Food allergy is a global health problem with significant impacts on the community, especially in Western countries. Fruit allergy, in particular, has a considerable relevance as the avoidance of some fruits or other cross-reactive vegetables often results in an unbalanced diet. Among fruit allergens, non-specific Lipid Transfer Proteins (nsLTPs) are small, basic proteins that can cause severe, potentially lifethreatening, systemic reactions. Their compact and stable three-dimensional structure, due to the 4 disulphide bonds, makes them highly resistant to degradation, allowing them to reach the gut only slightly modified and induce severe systemic reactions in sensitised individuals.
Several efforts have been made for the identification and subsequent physic-chemical, biochemical and immunological characterisation of nsLTPs. However, the protein structure by itself does not full justify the allergen’s ability to produce an immuno-response and other factors must be taken into consideration, such as the immune-modulating properties of both food matrix interactions and post-translational modifications (PTMs), as well as their effects on the allergen structure. Notably, there is a lack of knowledge about the impact of such interactions/modifications on nsLTPs.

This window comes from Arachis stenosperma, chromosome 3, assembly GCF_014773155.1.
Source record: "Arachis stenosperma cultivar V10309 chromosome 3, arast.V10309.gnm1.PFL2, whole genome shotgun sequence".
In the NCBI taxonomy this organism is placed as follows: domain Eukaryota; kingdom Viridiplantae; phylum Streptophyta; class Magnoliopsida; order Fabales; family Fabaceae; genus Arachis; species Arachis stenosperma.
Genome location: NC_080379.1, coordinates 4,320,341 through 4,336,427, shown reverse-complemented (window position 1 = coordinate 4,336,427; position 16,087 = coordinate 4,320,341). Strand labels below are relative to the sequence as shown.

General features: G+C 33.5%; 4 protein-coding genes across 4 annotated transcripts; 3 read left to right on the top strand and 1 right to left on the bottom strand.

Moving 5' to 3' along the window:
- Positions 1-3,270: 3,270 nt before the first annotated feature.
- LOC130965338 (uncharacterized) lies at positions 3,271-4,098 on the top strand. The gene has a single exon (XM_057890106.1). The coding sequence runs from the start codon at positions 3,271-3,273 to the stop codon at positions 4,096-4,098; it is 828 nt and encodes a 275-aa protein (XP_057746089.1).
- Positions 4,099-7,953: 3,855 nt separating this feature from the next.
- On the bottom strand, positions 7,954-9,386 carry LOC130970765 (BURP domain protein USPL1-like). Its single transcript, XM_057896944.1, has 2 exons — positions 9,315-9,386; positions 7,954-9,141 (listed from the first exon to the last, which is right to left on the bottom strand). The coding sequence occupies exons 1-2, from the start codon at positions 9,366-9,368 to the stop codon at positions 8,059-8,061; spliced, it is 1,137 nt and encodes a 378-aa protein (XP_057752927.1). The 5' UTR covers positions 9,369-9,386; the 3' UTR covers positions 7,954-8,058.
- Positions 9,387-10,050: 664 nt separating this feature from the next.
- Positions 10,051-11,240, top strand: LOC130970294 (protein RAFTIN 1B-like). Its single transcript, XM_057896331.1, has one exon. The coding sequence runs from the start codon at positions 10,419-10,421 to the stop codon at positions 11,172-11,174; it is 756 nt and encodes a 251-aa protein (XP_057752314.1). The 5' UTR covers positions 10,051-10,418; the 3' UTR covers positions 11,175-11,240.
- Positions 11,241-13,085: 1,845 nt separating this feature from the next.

The aim of the present proposal is to shed light on this important aspect of nsLTPs allergenicity, studying apple as model food and using a multidisciplinary approach. Specific objectives are to investigate both the effects of selected fruit matrix components (1) and PTMs (2) on Mal d 3 allergenicity, and to perform detailed studies on the Mal d 3 structure by computational methods, including crystallisation trials of Mal d 3 (3).
The expected findings will reveal the importance of factors that are currently undervalued regarding allergenic risk assessment. In addition, this proposal contemplates many aspects of education and training for the fellow and thus provides a further step in her academic career.
Fields of science
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